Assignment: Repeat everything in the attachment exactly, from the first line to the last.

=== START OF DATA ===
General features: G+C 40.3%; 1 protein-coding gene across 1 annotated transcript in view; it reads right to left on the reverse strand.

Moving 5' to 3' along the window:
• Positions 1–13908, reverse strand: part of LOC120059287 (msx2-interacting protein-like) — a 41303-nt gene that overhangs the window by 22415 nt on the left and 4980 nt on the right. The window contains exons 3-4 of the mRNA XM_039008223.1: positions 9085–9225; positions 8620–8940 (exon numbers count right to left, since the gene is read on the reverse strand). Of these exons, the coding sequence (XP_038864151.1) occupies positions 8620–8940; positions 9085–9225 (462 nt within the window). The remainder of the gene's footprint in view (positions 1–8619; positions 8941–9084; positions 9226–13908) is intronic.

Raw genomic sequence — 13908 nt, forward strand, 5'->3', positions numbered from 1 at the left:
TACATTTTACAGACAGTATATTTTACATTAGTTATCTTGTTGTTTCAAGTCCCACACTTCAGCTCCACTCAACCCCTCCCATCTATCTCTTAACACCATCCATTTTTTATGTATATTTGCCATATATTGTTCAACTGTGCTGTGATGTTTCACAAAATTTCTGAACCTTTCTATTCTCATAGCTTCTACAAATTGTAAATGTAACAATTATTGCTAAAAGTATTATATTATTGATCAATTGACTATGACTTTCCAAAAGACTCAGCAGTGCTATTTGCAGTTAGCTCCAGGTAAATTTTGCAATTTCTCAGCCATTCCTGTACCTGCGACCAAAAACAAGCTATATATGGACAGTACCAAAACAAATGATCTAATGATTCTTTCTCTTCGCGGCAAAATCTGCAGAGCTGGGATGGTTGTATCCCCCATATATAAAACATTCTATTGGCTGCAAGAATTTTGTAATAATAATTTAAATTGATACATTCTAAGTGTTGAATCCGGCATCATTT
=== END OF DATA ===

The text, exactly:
General features: G+C 40.3%; 1 protein-coding gene across 1 annotated transcript in view; it reads right to left on the reverse strand.

Moving 5' to 3' along the window:
• Positions 1–13908, reverse strand: part of LOC120059287 (msx2-interacting protein-like) — a 41303-nt gene that overhangs the window by 22415 nt on the left and 4980 nt on the right. The window contains exons 3-4 of the mRNA XM_039008223.1: positions 9085–9225; positions 8620–8940 (exon numbers count right to left, since the gene is read on the reverse strand). Of these exons, the coding sequence (XP_038864151.1) occupies positions 8620–8940; positions 9085–9225 (462 nt within the window). The remainder of the gene's footprint in view (positions 1–8619; positions 8941–9084; positions 9226–13908) is intronic.

Raw genomic sequence — 13908 nt, forward strand, 5'->3', positions numbered from 1 at the left:
TACATTTTACAGACAGTATATTTTACATTAGTTATCTTGTTGTTTCAAGTCCCACACTTCAGCTCCACTCAACCCCTCCCATCTATCTCTTAACACCATCCATTTTTTATGTATATTTGCCATATATTGTTCAACTGTGCTGTGATGTTTCACAAAATTTCTGAACCTTTCTATTCTCATAGCTTCTACAAATTGTAAATGTAACAATTATTGCTAAAAGTATTATATTATTGATCAATTGACTATGACTTTCCAAAAGACTCAGCAGTGCTATTTGCAGTTAGCTCCAGGTAAATTTTGCAATTTCTCAGCCATTCCTGTACCTGCGACCAAAAACAAGCTATATATGGACAGTACCAAAACAAATGATCTAATGATTCTTTCTCTTCGCGGCAAAATCTGCAGAGCTGGGATGGTTGTATCCCCCATATATAAAACATTCTATTGGCTGCAAGAATTTTGTAATAATAATTTAAATTGATACATTCTAAGTGTTGAATCCGGCATCATTT